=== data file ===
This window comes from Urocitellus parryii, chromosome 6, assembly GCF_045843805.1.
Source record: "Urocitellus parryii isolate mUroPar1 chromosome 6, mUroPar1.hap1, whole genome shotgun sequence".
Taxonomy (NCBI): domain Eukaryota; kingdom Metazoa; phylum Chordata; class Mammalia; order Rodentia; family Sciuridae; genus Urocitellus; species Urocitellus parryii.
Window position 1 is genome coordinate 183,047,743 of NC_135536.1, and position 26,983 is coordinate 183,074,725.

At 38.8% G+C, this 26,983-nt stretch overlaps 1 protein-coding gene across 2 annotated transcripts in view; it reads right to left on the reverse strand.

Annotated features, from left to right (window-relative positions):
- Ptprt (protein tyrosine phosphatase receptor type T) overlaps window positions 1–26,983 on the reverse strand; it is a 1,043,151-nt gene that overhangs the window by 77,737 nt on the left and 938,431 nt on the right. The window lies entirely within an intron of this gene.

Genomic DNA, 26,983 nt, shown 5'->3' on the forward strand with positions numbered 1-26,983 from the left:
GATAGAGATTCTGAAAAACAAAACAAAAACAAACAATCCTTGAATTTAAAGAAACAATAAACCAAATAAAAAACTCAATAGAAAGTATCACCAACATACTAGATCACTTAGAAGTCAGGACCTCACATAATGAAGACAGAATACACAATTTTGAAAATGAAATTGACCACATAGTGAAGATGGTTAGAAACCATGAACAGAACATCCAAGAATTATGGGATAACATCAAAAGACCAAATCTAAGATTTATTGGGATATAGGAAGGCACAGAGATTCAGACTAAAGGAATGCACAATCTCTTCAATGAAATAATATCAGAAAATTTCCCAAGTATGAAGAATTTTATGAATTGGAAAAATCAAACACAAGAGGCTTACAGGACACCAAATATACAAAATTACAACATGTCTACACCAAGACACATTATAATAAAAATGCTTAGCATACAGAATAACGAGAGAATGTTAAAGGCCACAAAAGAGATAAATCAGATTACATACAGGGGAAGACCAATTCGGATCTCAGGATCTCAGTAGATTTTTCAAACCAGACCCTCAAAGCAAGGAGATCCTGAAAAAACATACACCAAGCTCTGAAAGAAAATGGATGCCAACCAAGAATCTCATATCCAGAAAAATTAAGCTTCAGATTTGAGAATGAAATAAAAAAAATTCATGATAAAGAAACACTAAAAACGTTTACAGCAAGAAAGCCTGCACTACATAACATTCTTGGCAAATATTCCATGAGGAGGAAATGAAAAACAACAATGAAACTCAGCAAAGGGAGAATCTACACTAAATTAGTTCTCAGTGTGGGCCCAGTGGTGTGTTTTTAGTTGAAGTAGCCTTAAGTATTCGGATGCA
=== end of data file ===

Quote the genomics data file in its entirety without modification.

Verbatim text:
This window comes from Urocitellus parryii, chromosome 6, assembly GCF_045843805.1.
Source record: "Urocitellus parryii isolate mUroPar1 chromosome 6, mUroPar1.hap1, whole genome shotgun sequence".
Taxonomy (NCBI): domain Eukaryota; kingdom Metazoa; phylum Chordata; class Mammalia; order Rodentia; family Sciuridae; genus Urocitellus; species Urocitellus parryii.
Window position 1 is genome coordinate 183,047,743 of NC_135536.1, and position 26,983 is coordinate 183,074,725.

At 38.8% G+C, this 26,983-nt stretch overlaps 1 protein-coding gene across 2 annotated transcripts in view; it reads right to left on the reverse strand.

Annotated features, from left to right (window-relative positions):
- Ptprt (protein tyrosine phosphatase receptor type T) overlaps window positions 1–26,983 on the reverse strand; it is a 1,043,151-nt gene that overhangs the window by 77,737 nt on the left and 938,431 nt on the right. The window lies entirely within an intron of this gene.

Genomic DNA, 26,983 nt, shown 5'->3' on the forward strand with positions numbered 1-26,983 from the left:
GATAGAGATTCTGAAAAACAAAACAAAAACAAACAATCCTTGAATTTAAAGAAACAATAAACCAAATAAAAAACTCAATAGAAAGTATCACCAACATACTAGATCACTTAGAAGTCAGGACCTCACATAATGAAGACAGAATACACAATTTTGAAAATGAAATTGACCACATAGTGAAGATGGTTAGAAACCATGAACAGAACATCCAAGAATTATGGGATAACATCAAAAGACCAAATCTAAGATTTATTGGGATATAGGAAGGCACAGAGATTCAGACTAAAGGAATGCACAATCTCTTCAATGAAATAATATCAGAAAATTTCCCAAGTATGAAGAATTTTATGAATTGGAAAAATCAAACACAAGAGGCTTACAGGACACCAAATATACAAAATTACAACATGTCTACACCAAGACACATTATAATAAAAATGCTTAGCATACAGAATAACGAGAGAATGTTAAAGGCCACAAAAGAGATAAATCAGATTACATACAGGGGAAGACCAATTCGGATCTCAGGATCTCAGTAGATTTTTCAAACCAGACCCTCAAAGCAAGGAGATCCTGAAAAAACATACACCAAGCTCTGAAAGAAAATGGATGCCAACCAAGAATCTCATATCCAGAAAAATTAAGCTTCAGATTTGAGAATGAAATAAAAAAAATTCATGATAAAGAAACACTAAAAACGTTTACAGCAAGAAAGCCTGCACTACATAACATTCTTGGCAAATATTCCATGAGGAGGAAATGAAAAACAACAATGAAACTCAGCAAAGGGAGAATCTACACTAAATTAGTTCTCAGTGTGGGCCCAGTGGTGTGTTTTTAGTTGAAGTAGCCTTAAGTATTCGGATGCA